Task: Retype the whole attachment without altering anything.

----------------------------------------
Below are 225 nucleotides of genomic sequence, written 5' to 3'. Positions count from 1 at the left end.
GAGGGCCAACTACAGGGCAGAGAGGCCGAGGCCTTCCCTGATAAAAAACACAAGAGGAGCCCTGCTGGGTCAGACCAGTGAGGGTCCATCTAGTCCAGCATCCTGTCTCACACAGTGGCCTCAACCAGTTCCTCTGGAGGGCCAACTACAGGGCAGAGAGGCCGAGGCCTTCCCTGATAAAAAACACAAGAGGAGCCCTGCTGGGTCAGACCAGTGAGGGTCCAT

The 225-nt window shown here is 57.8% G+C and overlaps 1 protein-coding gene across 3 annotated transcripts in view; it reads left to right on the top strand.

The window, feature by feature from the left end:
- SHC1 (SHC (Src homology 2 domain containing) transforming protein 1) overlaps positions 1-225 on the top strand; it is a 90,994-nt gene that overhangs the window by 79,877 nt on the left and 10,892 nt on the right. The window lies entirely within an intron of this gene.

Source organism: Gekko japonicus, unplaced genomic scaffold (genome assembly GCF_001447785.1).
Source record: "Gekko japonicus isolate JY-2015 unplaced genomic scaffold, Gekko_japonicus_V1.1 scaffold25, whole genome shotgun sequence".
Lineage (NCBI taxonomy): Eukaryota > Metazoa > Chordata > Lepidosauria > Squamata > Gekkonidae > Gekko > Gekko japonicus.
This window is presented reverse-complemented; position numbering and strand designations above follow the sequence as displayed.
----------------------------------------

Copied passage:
Below are 225 nucleotides of genomic sequence, written 5' to 3'. Positions count from 1 at the left end.
GAGGGCCAACTACAGGGCAGAGAGGCCGAGGCCTTCCCTGATAAAAAACACAAGAGGAGCCCTGCTGGGTCAGACCAGTGAGGGTCCATCTAGTCCAGCATCCTGTCTCACACAGTGGCCTCAACCAGTTCCTCTGGAGGGCCAACTACAGGGCAGAGAGGCCGAGGCCTTCCCTGATAAAAAACACAAGAGGAGCCCTGCTGGGTCAGACCAGTGAGGGTCCAT

The 225-nt window shown here is 57.8% G+C and overlaps 1 protein-coding gene across 3 annotated transcripts in view; it reads left to right on the top strand.

The window, feature by feature from the left end:
- SHC1 (SHC (Src homology 2 domain containing) transforming protein 1) overlaps positions 1-225 on the top strand; it is a 90,994-nt gene that overhangs the window by 79,877 nt on the left and 10,892 nt on the right. The window lies entirely within an intron of this gene.

Source organism: Gekko japonicus, unplaced genomic scaffold (genome assembly GCF_001447785.1).
Source record: "Gekko japonicus isolate JY-2015 unplaced genomic scaffold, Gekko_japonicus_V1.1 scaffold25, whole genome shotgun sequence".
Lineage (NCBI taxonomy): Eukaryota > Metazoa > Chordata > Lepidosauria > Squamata > Gekkonidae > Gekko > Gekko japonicus.
This window is presented reverse-complemented; position numbering and strand designations above follow the sequence as displayed.